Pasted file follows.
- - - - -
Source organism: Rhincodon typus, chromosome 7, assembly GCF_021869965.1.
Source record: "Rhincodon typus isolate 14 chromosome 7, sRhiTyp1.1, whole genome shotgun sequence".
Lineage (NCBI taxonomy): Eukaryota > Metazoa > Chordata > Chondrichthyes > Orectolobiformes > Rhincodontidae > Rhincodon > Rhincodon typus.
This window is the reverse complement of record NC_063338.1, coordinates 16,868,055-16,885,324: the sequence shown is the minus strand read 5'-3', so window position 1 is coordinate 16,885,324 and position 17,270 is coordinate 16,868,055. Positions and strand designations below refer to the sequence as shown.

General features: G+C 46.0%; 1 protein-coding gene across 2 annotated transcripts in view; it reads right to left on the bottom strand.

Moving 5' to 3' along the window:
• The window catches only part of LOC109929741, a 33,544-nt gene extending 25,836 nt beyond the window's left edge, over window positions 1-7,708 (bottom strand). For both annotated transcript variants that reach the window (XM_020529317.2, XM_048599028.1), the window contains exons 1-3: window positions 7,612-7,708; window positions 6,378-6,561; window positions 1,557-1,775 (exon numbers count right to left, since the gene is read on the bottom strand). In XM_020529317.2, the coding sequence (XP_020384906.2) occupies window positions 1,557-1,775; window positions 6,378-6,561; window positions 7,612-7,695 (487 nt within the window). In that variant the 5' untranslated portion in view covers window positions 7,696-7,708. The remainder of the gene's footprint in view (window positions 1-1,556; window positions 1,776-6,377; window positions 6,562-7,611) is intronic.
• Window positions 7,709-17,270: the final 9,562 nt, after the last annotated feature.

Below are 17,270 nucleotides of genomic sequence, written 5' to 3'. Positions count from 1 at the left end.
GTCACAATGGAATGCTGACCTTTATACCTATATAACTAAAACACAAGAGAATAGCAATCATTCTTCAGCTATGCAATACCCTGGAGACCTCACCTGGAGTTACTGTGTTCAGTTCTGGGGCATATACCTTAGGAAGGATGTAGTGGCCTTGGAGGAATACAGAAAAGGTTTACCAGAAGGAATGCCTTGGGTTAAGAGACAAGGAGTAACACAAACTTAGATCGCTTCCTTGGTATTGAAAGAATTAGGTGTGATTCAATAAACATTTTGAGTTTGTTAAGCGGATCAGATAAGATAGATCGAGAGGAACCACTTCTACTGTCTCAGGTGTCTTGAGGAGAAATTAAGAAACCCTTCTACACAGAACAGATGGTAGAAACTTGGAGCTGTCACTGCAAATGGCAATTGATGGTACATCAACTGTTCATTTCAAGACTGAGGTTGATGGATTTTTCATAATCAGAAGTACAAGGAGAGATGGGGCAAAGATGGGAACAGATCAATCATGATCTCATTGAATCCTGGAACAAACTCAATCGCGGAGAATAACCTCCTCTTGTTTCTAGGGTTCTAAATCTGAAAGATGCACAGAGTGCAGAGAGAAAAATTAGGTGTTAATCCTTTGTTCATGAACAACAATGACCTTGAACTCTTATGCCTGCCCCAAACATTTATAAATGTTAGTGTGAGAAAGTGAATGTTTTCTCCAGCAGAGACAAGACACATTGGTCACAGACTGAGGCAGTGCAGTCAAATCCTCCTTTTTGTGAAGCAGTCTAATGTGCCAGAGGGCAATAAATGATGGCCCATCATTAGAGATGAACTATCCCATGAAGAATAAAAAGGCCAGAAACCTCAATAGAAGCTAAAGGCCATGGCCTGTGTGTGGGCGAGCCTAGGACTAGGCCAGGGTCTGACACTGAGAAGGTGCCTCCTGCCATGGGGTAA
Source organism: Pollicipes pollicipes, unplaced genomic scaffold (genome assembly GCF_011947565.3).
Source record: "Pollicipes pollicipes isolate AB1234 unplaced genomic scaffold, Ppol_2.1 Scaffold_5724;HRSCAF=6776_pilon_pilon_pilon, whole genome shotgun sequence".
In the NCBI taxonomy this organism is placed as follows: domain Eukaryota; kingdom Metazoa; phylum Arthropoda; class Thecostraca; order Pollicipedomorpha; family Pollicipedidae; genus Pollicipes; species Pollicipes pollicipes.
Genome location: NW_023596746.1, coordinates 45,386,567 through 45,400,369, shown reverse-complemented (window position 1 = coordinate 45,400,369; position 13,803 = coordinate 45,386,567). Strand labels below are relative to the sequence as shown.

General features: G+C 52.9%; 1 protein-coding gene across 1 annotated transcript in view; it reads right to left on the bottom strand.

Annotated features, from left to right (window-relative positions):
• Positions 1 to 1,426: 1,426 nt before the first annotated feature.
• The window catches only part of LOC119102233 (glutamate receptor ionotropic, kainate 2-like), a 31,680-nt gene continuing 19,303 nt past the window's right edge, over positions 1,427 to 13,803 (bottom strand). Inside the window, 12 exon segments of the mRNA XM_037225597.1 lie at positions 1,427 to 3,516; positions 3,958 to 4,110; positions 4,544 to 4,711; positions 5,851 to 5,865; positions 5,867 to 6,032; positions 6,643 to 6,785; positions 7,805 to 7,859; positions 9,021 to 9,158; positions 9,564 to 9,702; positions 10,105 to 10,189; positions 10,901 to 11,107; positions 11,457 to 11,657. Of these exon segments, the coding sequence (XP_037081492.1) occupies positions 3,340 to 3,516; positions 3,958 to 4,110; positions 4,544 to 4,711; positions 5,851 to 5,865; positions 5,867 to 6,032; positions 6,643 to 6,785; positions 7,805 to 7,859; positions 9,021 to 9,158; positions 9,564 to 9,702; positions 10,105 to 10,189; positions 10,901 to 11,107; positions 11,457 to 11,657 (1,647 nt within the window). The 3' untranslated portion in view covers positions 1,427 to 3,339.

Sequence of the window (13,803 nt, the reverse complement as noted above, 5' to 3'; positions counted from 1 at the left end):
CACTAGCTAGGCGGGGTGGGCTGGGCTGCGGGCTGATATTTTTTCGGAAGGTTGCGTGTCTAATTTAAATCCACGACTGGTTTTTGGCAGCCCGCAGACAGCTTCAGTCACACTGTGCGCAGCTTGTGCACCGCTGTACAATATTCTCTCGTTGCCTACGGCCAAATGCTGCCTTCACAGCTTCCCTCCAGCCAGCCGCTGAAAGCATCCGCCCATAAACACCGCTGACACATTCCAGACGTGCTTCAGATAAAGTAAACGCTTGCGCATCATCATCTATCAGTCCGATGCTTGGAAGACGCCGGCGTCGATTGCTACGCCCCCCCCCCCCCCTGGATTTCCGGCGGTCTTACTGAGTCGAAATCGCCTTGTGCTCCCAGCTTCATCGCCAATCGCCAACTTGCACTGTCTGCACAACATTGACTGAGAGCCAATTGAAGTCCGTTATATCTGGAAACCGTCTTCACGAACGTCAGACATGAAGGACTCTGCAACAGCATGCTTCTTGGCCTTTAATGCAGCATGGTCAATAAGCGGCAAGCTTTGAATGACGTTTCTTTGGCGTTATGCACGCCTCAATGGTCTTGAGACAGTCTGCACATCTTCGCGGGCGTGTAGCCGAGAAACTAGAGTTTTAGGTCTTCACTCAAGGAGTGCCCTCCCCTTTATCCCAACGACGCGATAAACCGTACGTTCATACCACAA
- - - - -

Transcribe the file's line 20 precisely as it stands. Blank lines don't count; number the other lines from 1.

CACTAGCTAGGCGGGGTGGGCTGGGCTGCGGGCTGATATTTTTTCGGAAGGTTGCGTGTCTAATTTAAATCCACGACTGGTTTTTGGCAGCCCGCAGACAGCTTCAGTCACACTGTGCGCAGCTTGTGCACCGCTGTACAATATTCTCTCGTTGCCTACGGCCAAATGCTGCCTTCACAGCTTCCCTCCAGCCAGCCGCTGAAAGCATCCGCCCATAAACACCGCTGACACATTCCAGACGTGCTTCAGATAAAGTAAACGCTTGCGCATCATCATCTATCAGTCCGATGCTTGGAAGACGCCGGCGTCGATTGCTACGCCCCCCCCCCCCCCTGGATTTCCGGCGGTCTTACTGAGTCGAAATCGCCTTGTGCTCCCAGCTTCATCGCCAATCGCCAACTTGCACTGTCTGCACAACATTGACTGAGAGCCAATTGAAGTCCGTTATATCTGGAAACCGTCTTCACGAACGTCAGACATGAAGGACTCTGCAACAGCATGCTTCTTGGCCTTTAATGCAGCATGGTCAATAAGCGGCAAGCTTTGAATGACGTTTCTTTGGCGTTATGCACGCCTCAATGGTCTTGAGACAGTCTGCACATCTTCGCGGGCGTGTAGCCGAGAAACTAGAGTTTTAGGTCTTCACTCAAGGAGTGCCCTCCCCTTTATCCCAACGACGCGATAAACCGTACGTTCATACCACAA